This song was my first thought when I thought coffee and music. Not because the song is about coffee, but it includes a short lyric (‘Live on coffee and flowers, try not to wonder what the weather will be’) about coffee. It is also the title of a great podcast, Coffee and Flowers, in which the hosts dissect the The National’s lyrics. They haven’t got around to dissecting this song yet, but I suspect they will comment on how it presents coffee as a coping mechanism and a distraction from something else.
Coffee and TV by Blur
The idea of coffee as a coping mechanism is also seen here. The track was on Blur’s 1999 album, 13, which was in turn heavily influenced, apparently, by Damon Albarn’s break up with a long term girlfriend. However, this particular track was written by the band’s guitarist, Graham Coxon, who had stuggled with alcoholism and regular coffees and hours sat in front of the TV helped him to cope.
One More Cup of Coffee by Bob Dylan
I wasn’t familiar with this song before Googling around to write this newsletter, but there are some suggestions that Dylan, like Blur’s Albarn, was struggling with some heartbreak at the time of writing this song and although this is completely unconfirmed, in this song, coffee is the barrier between staying and going.
Cup of Coffee by Johnny Cash
On a slightly more upbeat note, I think this is my favourite song about coffee. Taken from an album full of novelty songs, Cup of Coffee is essentially a ramble through a cup of coffee with a friend. At first, Cash turns down some whiskey, though it sounds like he’s already had several and repeatedly exclaims that he’s “just dropped in for a cup of coffee”. There’s also a fair amount of yodeling which is always great, but also the imagery of the song. It’s a fun and warm song that really conjures up an image of an old friend dropping in for coffee. That said, it’s hectic to a degree that means it’s never being played in any coffee shop.
All in all, I haven’t come across many songs that reference coffee in relation to the opportunity for connection that it offers for so many. A coffee in a coffee shop offers a space for connection in a way that a pint in the pub, for example, does not. There’s no social obligation to get a second coffee, you can have your coffee and have your chat and have a nice time. No further questions asked. You just have to hope that your barista does their part - making good coffee and choosing a good playlist to soundtrack your coffee date. There are many more songs that portray sitting down for a coffee as a distraction or coping mechanism.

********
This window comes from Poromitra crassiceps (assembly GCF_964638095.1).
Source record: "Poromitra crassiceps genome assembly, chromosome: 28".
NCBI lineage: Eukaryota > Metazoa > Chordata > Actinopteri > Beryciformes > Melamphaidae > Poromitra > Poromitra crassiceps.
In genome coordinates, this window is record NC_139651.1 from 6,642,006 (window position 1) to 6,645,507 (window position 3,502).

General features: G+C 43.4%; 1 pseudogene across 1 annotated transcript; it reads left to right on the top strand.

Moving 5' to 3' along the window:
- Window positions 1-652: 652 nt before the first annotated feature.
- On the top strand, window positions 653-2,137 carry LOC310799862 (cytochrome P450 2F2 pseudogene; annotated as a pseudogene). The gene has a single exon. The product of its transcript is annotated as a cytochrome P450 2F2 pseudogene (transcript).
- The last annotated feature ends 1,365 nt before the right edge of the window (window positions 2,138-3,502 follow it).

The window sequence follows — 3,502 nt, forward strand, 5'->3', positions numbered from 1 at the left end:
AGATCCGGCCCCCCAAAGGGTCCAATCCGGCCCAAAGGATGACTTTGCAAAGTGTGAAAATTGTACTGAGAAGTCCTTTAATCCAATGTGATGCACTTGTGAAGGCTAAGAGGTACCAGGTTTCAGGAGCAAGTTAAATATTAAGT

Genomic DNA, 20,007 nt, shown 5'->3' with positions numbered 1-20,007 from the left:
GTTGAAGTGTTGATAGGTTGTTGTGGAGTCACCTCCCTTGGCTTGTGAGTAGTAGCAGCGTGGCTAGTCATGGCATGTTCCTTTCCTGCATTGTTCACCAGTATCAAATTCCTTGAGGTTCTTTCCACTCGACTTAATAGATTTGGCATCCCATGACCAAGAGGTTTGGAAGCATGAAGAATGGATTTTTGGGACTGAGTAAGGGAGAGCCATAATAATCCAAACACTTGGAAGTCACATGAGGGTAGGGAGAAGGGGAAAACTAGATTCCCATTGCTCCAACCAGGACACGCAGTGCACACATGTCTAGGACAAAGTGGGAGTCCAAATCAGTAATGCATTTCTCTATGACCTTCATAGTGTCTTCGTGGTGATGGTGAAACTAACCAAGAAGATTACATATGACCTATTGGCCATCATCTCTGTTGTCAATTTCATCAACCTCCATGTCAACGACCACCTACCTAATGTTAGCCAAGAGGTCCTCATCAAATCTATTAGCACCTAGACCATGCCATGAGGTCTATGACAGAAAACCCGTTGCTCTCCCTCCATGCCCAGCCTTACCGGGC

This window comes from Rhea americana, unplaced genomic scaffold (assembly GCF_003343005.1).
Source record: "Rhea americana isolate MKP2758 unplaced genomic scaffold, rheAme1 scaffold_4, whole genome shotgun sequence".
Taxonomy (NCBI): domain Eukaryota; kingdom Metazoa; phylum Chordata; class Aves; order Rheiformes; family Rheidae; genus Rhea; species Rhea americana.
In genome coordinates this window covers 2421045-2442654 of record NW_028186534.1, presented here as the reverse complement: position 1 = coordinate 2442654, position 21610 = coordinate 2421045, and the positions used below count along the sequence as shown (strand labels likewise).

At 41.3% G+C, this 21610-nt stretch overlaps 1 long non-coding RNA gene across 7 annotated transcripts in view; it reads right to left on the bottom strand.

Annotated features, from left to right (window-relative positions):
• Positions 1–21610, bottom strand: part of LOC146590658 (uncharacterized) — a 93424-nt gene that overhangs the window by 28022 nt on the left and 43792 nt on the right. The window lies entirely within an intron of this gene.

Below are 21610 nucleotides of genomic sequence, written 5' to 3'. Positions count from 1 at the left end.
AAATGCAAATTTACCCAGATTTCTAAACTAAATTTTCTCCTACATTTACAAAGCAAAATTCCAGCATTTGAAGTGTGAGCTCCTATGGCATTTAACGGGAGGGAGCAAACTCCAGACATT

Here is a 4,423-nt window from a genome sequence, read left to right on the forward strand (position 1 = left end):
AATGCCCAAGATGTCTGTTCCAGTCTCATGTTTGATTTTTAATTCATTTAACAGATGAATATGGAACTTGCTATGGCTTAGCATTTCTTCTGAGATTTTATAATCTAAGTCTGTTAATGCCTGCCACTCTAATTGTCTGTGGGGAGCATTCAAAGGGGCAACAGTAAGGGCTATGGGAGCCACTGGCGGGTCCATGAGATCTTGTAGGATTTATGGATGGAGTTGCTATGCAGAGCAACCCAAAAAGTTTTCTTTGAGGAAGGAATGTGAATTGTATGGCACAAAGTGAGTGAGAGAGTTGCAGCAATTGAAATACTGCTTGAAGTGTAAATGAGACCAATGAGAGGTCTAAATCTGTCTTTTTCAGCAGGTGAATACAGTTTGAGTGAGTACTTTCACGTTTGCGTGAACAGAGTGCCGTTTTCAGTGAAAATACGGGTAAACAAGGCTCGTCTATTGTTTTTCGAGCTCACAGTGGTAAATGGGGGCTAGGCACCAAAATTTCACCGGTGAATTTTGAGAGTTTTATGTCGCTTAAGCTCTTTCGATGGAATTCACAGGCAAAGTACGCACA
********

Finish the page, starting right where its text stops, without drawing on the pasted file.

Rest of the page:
What are you listening to at the moment? Would it suit your favourite coffee shop?
What I’m drinking
I’ve been mainly finishing off the Origin Coffee I included in last week’s newsletter throughout the last week and so this week I want to use this section to show my gratitude to Standart Magazine for including a cup’s worth of coffee to try with every issue. I was an issue behind and so both arrived this weekend, complete with two samples - from Ethiopia via Onyx Coffee Lab and some more beans from Origin for me to try, from Nicaragua. I’ll report back!
That’s all for this week’s Three Quarters Coffee. Next week, I’ll be publishing my second case study on Zimbabwe’s coffee sector. In the meantime, feel free to give us a follow on Instagram or leave a comment about this edition. Even if you thought it was a complete waste of your time, let me know! I can take it. Buttons below.